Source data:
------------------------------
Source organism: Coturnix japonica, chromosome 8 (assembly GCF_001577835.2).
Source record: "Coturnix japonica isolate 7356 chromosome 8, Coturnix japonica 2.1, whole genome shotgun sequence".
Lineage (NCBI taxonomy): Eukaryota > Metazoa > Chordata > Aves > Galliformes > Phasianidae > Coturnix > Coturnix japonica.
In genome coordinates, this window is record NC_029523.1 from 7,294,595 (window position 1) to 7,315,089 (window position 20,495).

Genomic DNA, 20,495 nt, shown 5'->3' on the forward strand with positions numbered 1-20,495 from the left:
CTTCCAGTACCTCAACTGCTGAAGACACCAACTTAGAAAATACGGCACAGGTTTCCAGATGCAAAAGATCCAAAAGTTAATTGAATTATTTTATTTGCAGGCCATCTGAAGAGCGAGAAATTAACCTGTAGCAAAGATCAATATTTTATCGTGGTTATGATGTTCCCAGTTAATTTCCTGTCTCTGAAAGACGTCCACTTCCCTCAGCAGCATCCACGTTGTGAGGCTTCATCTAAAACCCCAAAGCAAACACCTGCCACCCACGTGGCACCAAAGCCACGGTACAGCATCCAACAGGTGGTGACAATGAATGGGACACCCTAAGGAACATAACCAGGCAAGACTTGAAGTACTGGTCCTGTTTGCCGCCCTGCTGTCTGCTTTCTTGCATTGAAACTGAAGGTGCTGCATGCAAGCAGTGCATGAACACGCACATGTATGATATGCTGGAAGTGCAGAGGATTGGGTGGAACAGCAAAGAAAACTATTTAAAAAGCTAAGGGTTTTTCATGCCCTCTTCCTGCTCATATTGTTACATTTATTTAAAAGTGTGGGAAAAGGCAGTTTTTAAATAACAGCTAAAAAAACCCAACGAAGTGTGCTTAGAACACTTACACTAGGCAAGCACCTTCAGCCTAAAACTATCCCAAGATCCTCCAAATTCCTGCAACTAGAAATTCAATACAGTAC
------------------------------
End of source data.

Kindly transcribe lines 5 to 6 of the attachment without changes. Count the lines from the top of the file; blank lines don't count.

Genomic DNA, 20,495 nt, shown 5'->3' on the forward strand with positions numbered 1-20,495 from the left:
CTTCCAGTACCTCAACTGCTGAAGACACCAACTTAGAAAATACGGCACAGGTTTCCAGATGCAAAAGATCCAAAAGTTAATTGAATTATTTTATTTGCAGGCCATCTGAAGAGCGAGAAATTAACCTGTAGCAAAGATCAATATTTTATCGTGGTTATGATGTTCCCAGTTAATTTCCTGTCTCTGAAAGACGTCCACTTCCCTCAGCAGCATCCACGTTGTGAGGCTTCATCTAAAACCCCAAAGCAAACACCTGCCACCCACGTGGCACCAAAGCCACGGTACAGCATCCAACAGGTGGTGACAATGAATGGGACACCCTAAGGAACATAACCAGGCAAGACTTGAAGTACTGGTCCTGTTTGCCGCCCTGCTGTCTGCTTTCTTGCATTGAAACTGAAGGTGCTGCATGCAAGCAGTGCATGAACACGCACATGTATGATATGCTGGAAGTGCAGAGGATTGGGTGGAACAGCAAAGAAAACTATTTAAAAAGCTAAGGGTTTTTCATGCCCTCTTCCTGCTCATATTGTTACATTTATTTAAAAGTGTGGGAAAAGGCAGTTTTTAAATAACAGCTAAAAAAACCCAACGAAGTGTGCTTAGAACACTTACACTAGGCAAGCACCTTCAGCCTAAAACTATCCCAAGATCCTCCAAATTCCTGCAACTAGAAATTCAATACAGTAC